Reporting from San Jose and Los Angeles — California Republican gubernatorial nominee Meg Whitman acknowledged Wednesday that she paid an undocumented worker to clean her residence and provide other services in her home for nine years but insisted that she had been unaware of the woman's immigration status.
Whitman, who has vowed to crack down on illegal immigration, said her family hired Nicandra Diaz Santillan through an employment agency to which Diaz Santillan had provided documentation suggesting she was an American citizen. Whitman said Diaz Santillan showed her a copy of her Social Security card and California driver's license, and campaign officials distributed those documents to the media.
Whitman said she fired Diaz Santillan in June 2009 after the woman revealed that she was living in the country illegally.
Diaz Santillan, by contrast, said at a news conference in the office of her attorney, Gloria Allred, that Whitman had been aware she was undocumented and used that knowledge to exploit her.
Whitman's aides were quick to note that Allred is a longtime supporter of Democratic candidates.
The controversy poses potential threats to Whitman's campaign. A similar incident severely damaged Michael Huffington's effort to be elected U.S. senator from California in 1994. Whitman has made a point in her campaign that employers should be held responsible if they hire illegal workers.
In Tuesday night's debate against her Democratic opponent, Atty. Gen. Jerry Brown, Whitman had reiterated her disapproval of employers who hire illegal immigrants, saying, "We do have to hold employers accountable for hiring only documented workers, and we do have to enforce that law."
Pitting Whitman against a Latina who says she was badly treated could undermine the candidate's extensive outreach efforts to Latino voters, a segment of the electorate critical to winning.
The issue also could hurt Whitman among conservative Republicans, some of whom have criticized her for being insufficiently tough on immigration.
Whitman tried to court conservatives in her party's spring primary by pledging to be "tough as nails" on illegal immigration but is now erecting billboards in Latino neighborhoods emphasizing her opposition to measures such as Arizona's controversial new law.
The allegations already have stirred passions among conservatives, serving as a hot topic Wednesday afternoon on the "John and Ken" radio show on KFI-AM (640), which has been hammering Whitman for being too liberal on illegal immigration.
The hosts suggested that Whitman should have known her housekeeper was undocumented. They focused on Diaz Santillan's allegation that Whitman and her husband for years received letters from the Social Security Administration seeking more employment information about their housekeeper.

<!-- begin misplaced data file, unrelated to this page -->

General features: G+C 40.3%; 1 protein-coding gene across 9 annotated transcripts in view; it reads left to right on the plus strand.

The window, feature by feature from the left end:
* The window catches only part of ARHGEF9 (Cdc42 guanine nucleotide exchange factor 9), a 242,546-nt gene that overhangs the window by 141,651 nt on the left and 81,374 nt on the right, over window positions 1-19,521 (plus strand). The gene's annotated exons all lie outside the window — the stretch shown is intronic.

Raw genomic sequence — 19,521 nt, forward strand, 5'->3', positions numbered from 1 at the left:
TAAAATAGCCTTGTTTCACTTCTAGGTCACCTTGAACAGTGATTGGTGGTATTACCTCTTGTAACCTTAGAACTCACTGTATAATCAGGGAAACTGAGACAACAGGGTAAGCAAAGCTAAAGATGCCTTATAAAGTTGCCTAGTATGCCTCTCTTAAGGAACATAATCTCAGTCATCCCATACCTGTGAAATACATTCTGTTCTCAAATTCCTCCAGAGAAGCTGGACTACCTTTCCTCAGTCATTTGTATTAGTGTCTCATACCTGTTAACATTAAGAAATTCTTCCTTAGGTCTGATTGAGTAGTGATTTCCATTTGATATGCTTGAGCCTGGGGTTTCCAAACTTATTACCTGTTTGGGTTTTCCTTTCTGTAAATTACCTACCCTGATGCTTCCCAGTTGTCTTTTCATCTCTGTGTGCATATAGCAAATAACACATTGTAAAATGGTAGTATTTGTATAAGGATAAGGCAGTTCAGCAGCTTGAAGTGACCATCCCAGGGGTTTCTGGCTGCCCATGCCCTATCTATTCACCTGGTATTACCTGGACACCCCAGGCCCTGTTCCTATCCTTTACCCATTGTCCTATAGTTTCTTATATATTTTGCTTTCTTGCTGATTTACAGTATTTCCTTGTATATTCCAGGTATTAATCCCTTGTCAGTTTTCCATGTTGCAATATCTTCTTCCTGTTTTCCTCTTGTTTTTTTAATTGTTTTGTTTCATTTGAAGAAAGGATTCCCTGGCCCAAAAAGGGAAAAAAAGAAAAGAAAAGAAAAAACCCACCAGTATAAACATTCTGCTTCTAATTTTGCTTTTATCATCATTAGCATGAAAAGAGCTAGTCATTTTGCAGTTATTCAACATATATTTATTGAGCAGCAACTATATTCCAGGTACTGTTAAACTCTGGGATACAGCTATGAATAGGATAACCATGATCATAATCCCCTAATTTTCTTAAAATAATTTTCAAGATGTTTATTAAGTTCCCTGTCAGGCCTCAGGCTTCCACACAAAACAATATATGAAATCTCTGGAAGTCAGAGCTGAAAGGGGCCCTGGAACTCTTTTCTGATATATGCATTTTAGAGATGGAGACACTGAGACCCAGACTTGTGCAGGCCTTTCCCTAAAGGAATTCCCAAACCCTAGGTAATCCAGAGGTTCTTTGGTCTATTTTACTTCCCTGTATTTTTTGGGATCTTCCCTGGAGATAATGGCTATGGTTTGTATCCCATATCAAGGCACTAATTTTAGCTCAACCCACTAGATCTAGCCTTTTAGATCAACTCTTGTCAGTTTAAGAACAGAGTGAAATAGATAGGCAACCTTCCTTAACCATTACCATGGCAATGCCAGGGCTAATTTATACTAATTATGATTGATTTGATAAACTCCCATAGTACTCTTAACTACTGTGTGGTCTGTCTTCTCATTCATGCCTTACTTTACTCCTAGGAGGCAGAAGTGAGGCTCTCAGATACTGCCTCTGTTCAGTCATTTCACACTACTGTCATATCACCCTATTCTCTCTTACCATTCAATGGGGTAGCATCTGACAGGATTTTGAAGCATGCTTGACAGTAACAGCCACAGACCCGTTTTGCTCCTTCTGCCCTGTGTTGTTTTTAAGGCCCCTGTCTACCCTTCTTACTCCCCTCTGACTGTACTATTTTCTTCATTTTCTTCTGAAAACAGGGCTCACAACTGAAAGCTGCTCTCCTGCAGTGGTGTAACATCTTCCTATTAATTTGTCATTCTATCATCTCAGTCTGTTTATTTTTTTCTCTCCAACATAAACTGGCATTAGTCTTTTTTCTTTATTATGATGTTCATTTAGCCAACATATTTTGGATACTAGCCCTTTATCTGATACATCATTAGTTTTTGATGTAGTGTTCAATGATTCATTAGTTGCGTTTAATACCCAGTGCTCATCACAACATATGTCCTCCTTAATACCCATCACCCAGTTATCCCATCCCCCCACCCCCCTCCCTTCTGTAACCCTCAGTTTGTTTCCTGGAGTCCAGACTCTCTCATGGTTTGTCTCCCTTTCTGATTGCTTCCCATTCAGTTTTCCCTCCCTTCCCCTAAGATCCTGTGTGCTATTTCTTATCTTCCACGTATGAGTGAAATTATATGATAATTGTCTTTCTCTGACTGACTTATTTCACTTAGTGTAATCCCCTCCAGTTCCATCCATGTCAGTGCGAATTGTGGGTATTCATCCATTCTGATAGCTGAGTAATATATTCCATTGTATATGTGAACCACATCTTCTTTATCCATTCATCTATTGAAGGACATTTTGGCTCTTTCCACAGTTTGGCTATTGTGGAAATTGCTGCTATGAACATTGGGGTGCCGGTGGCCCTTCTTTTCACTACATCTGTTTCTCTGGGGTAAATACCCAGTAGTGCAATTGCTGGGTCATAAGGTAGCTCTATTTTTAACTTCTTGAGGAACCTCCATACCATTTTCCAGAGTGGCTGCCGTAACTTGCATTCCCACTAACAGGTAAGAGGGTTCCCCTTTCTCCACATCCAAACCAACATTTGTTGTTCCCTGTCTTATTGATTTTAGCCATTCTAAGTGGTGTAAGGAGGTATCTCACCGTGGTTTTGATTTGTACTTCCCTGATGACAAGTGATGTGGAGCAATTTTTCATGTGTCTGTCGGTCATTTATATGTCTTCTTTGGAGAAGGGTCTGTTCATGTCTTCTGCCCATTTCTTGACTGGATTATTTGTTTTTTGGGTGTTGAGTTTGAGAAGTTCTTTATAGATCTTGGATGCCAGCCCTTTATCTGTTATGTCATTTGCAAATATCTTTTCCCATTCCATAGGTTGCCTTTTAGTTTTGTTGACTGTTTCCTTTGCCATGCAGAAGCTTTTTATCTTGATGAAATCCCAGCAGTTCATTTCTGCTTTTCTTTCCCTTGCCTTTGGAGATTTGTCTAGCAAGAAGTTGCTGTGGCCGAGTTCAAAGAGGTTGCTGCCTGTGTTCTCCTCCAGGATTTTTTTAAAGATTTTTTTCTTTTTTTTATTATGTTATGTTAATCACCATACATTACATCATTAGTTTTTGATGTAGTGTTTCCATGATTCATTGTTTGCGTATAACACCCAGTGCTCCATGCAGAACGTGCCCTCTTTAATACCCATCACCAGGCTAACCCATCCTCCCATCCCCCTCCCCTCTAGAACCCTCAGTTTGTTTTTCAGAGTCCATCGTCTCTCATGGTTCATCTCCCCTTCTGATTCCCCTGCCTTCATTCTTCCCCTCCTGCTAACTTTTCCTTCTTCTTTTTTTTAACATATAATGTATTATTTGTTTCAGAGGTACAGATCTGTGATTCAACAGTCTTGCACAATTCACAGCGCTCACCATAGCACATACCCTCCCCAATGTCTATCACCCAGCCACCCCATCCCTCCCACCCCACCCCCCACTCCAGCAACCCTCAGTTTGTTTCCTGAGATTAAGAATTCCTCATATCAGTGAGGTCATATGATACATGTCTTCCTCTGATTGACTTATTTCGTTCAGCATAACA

The federal agency sent the letters starting April 22, 2003, because the Social Security number that Diaz Santillan provided to Whitman did not match her name — a red flag that often pops up when an illegal immigrant provides a false Social Security number, according to Allred.
Whitman denied receiving any such letters.
Allred, appearing at her Wilshire Boulevard office in her trademark red blazer, and Diaz Santillan laid out their case in English and Spanish, a nod to the crush of Spanish-language television and radio stations on hand for the news conference.
The attorney said her client was cheated out of wages and mileage reimbursement, as well as threatened with termination when she needed to take a leave to give birth. She said Diaz Santillan was "exploited, disrespected, humiliated and emotionally and financially abused."
Whitman denied the allegations, and her campaign officials produced employment records they say Diaz Santillan falsified to give the appearance that she was an American citizen.
"We had no reason to believe she was not legal," Whitman said after a San Jose campaign event. "No one could have been more stunned than I was when she came to us on that Saturday that June and said, 'I'm not here legally.' "
Allred declined to say whether Diaz Santillan remains undocumented. She said Diaz Santillan has retained an immigration attorney.
Whitman said Diaz Santillan's allegations are part of a smear campaign driven by Brown's allies.
Her campaign pointed out that Allred has given a modest contribution to Brown's political campaign, and that Allred also represented a plaintiff who made politically damaging personal allegations against Arnold Schwarzenegger when he first ran for office in the 2003 gubernatorial recall election.
Diaz Santillan said her motivation was to draw attention to the abuse of undocumented workers.
"I'm doing this because I know there are a lot of Megs out there who are mistreating the Nickys who work so hard for them," she said.